Sunday March 9, 2014
At the last tracking club meeting, we encountered a mysterious trail that looked like a porcupine trail. It seemed strange at the time that this trail did not have the usual trough pattern that is left behind by a porcupine’s belly and tail dragging behind it in deep snow. We tried to fit the trail pattern into what we already knew about the common mammals that live at the Marsh and decided that it must be a porcupine or maybe even a funny-looking skunk trail. We moved on, past the tracks and I didn’t give it a second thought until I came home and haphazardly opened Mark Elbroch’s tracking guide to glean information from its beautiful pages. The book fell open to a page that showed the same mystery trail pattern that we had seen that day. My jaw dropped. I stared at the page in disbelief and recalled the track with 5 toes that had left me in tracking stupor for many weeks last year. The trail pattern in the book belonged to a Fisher. This amazing animal had caught me again! I showed the page to Ann and she agreed that it looked like the same trail we had seen that day. Unfortunately, we did not take any measurements that could be used for a positive identification and we had missed the opportunity to share a possible Fisher trail with the tracking club! Aaargh! No doubt about it, we had to go back.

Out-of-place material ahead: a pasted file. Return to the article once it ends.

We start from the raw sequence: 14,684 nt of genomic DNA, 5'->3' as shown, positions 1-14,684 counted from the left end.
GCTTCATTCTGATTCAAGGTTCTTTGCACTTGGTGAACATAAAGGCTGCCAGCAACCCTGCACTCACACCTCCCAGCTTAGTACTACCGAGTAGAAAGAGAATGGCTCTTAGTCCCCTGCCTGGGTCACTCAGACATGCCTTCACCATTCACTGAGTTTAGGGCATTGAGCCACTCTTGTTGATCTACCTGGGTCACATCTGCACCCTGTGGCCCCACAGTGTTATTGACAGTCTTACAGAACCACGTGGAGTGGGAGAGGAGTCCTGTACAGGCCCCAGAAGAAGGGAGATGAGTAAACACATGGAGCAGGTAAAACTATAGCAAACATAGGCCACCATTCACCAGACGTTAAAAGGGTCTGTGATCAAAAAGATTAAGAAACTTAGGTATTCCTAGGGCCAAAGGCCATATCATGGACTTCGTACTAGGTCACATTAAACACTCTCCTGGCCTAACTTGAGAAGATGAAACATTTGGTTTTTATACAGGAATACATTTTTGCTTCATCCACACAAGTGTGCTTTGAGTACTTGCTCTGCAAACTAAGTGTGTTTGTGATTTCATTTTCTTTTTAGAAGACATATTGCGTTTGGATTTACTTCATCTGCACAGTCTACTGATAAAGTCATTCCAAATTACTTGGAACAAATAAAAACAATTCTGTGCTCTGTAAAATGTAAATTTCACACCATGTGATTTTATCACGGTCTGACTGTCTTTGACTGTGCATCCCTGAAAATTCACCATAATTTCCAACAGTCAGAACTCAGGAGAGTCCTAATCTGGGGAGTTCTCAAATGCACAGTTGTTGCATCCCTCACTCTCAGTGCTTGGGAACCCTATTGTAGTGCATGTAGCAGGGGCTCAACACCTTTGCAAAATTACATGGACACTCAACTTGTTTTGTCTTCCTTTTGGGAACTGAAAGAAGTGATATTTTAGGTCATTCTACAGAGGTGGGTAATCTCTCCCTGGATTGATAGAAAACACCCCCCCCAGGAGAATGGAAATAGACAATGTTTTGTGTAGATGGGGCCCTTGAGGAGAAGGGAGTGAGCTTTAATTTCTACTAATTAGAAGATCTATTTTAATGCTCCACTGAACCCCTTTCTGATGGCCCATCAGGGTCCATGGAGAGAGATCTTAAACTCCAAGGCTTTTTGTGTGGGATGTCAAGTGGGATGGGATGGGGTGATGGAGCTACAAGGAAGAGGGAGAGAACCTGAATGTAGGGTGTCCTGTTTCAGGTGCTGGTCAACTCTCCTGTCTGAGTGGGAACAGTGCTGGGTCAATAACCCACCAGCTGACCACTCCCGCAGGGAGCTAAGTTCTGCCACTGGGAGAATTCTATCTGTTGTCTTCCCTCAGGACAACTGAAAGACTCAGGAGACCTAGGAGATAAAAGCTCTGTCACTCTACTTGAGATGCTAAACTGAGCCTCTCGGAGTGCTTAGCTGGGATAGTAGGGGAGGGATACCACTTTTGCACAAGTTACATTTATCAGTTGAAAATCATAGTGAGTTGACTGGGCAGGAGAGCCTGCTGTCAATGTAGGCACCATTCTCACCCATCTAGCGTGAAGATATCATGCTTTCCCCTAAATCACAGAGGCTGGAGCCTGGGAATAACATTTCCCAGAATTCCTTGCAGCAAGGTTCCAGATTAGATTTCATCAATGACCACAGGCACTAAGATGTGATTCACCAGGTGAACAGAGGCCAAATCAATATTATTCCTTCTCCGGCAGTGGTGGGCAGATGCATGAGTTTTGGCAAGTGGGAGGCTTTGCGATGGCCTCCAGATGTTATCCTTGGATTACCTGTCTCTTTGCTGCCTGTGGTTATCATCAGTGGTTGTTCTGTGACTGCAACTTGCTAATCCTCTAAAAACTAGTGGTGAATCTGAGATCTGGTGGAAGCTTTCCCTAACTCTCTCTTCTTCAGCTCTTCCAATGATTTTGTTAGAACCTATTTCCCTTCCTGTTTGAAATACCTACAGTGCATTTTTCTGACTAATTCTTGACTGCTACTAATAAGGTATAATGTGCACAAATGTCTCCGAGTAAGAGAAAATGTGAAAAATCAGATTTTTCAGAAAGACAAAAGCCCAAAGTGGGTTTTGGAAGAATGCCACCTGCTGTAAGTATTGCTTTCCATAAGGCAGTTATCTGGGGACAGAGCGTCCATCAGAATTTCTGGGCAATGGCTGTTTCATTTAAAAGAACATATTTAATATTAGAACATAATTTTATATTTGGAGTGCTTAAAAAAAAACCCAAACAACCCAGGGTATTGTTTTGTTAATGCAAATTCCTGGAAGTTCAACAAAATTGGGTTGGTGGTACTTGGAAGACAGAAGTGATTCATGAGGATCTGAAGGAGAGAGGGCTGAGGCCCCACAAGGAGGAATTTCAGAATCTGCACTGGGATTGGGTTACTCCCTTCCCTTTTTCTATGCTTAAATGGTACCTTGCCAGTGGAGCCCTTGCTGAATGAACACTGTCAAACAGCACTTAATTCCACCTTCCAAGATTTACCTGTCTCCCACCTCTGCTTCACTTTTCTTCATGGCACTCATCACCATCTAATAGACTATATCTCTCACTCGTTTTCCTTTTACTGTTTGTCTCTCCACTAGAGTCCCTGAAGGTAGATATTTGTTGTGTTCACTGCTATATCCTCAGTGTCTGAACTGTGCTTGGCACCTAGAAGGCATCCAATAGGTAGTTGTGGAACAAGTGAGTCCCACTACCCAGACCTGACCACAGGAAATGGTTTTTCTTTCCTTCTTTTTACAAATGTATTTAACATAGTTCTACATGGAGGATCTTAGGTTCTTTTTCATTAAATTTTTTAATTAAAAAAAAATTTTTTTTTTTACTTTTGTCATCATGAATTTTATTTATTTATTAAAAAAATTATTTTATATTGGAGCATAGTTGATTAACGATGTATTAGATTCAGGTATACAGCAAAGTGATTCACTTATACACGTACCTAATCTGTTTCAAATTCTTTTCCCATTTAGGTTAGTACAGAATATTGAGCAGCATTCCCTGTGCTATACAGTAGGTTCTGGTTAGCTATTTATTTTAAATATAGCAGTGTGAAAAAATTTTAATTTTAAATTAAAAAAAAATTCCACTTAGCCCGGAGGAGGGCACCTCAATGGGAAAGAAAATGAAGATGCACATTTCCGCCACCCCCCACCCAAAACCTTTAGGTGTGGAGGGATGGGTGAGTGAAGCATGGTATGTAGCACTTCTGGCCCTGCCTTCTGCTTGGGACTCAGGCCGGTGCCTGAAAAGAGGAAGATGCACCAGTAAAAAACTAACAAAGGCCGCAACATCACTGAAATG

A week or so later, we headed back up to Luther Marsh and picked up a similar-looking trail. We decided to leave the question of the mammal’s identity open so as not to jump to any conclusions this time. We back-tracked the trail to a location under a spruce tree where the prints looked like they had just “fallen from the sky”. This was interesting and we decided that the tracks had to have come from an animal that could climb and jump from trees. The tracks measured 6 cm (width) x 10 cm (length). The tracks showed 5 toes where there was a thin crust of snow. The animal’s stride and straddle were both 21cm while walking. The gait turned into a 3×4 lope and then into a gliding 2×2 lope (likely to conserve energy in deep snow). We followed the trail to a patch of snow that had been disturbed. On closer inspection, we found a ball of fur in the scrape, possibly sheared by the animal before opening the carcass. We also found a dark hair with a yellowish band of colour beside a crescent moon-shaped scat (see Elbroch’s guide re: Fisher scat p 479 and 530). We dug into the scrape and found a cache of snowshoe hare remains. At the edge of the forest, where the conifer canopy turned into bare deciduous trees, the trail went arboreal. While we pondered the trail, a snowshoe hare suddenly popped up, unable to maintain its hiding spot any longer and darted away towards distant cover. After acknowledging the limits of our climbing skills, we abandoned the Fisher trail at this point. With eyes looking skyward for any sign of the furry mammal, we headed back, thinking of the mysterious creature that had both eluded us and shared its marvellous story with us at the same time.